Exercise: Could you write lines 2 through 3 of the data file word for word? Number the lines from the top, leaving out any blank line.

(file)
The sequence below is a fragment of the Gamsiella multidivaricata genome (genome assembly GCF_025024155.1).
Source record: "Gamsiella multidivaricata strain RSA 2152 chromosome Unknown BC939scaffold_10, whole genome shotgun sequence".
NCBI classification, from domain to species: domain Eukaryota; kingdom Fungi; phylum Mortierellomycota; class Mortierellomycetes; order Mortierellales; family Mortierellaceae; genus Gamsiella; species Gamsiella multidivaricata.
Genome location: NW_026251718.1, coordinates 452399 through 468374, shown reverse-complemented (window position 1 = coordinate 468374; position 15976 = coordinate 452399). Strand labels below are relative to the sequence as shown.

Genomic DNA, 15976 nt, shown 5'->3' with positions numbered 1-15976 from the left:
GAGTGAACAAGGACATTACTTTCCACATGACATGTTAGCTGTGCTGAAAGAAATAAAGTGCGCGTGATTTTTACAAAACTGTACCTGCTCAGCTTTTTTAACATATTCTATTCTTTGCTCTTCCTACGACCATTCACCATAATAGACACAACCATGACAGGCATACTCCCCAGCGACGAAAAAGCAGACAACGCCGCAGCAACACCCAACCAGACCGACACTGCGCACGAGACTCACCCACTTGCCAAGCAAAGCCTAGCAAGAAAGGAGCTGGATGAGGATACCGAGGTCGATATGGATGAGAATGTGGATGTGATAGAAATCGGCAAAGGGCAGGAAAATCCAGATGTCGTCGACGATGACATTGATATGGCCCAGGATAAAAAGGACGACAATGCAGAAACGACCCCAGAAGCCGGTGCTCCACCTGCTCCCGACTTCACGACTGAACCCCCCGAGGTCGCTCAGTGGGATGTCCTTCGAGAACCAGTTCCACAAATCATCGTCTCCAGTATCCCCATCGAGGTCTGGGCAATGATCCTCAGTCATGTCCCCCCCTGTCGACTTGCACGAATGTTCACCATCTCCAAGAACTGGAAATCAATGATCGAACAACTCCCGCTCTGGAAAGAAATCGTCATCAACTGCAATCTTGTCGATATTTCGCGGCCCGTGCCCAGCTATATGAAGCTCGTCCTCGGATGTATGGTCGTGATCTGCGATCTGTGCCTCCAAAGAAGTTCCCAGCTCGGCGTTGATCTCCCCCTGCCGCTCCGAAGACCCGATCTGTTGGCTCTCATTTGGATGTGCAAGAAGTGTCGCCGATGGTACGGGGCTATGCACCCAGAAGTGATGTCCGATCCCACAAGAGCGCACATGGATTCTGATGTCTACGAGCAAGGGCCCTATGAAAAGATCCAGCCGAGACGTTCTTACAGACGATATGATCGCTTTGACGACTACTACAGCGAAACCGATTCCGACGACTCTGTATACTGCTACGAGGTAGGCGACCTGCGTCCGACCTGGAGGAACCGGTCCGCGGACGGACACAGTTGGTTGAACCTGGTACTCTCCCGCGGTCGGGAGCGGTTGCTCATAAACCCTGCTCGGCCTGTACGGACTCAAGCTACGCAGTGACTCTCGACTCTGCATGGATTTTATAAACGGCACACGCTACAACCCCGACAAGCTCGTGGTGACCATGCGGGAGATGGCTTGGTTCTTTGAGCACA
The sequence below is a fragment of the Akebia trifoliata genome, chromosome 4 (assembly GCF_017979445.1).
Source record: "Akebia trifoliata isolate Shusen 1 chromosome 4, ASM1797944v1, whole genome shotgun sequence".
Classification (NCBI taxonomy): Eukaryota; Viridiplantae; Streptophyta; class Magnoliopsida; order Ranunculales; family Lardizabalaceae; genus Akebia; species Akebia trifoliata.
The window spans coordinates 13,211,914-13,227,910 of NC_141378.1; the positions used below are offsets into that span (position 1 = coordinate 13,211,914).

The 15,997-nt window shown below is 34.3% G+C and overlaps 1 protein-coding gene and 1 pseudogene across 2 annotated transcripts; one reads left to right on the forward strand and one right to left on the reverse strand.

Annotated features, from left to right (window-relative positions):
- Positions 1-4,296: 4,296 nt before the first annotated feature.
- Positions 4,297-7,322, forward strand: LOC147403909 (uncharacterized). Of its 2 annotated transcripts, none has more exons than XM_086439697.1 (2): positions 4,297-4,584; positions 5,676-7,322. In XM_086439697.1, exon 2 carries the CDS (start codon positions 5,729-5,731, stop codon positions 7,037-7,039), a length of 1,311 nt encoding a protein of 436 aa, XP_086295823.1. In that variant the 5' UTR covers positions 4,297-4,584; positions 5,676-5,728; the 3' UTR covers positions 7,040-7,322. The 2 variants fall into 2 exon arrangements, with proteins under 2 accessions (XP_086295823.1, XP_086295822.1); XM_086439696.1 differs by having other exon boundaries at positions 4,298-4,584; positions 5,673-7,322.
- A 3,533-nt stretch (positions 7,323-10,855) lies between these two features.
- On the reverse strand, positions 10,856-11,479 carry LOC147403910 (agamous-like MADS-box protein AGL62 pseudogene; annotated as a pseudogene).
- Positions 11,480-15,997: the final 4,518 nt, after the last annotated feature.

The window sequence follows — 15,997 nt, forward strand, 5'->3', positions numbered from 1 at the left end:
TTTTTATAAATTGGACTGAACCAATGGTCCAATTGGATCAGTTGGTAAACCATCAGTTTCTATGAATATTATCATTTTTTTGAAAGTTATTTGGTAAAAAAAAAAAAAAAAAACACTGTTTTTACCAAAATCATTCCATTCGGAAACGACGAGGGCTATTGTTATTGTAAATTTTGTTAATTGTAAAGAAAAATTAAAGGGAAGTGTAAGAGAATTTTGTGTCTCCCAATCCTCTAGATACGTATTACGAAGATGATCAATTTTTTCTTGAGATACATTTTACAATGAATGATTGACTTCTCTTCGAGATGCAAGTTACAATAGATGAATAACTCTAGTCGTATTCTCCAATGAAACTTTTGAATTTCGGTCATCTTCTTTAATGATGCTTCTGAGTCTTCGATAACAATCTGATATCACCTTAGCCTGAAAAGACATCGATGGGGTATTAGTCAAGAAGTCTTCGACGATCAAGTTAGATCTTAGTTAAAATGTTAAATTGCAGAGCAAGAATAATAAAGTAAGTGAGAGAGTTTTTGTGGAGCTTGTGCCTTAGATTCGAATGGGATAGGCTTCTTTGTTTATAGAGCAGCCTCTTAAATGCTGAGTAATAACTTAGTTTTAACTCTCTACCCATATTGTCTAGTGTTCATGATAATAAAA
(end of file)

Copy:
Source record: "Gamsiella multidivaricata strain RSA 2152 chromosome Unknown BC939scaffold_10, whole genome shotgun sequence".
NCBI classification, from domain to species: domain Eukaryota; kingdom Fungi; phylum Mortierellomycota; class Mortierellomycetes; order Mortierellales; family Mortierellaceae; genus Gamsiella; species Gamsiella multidivaricata.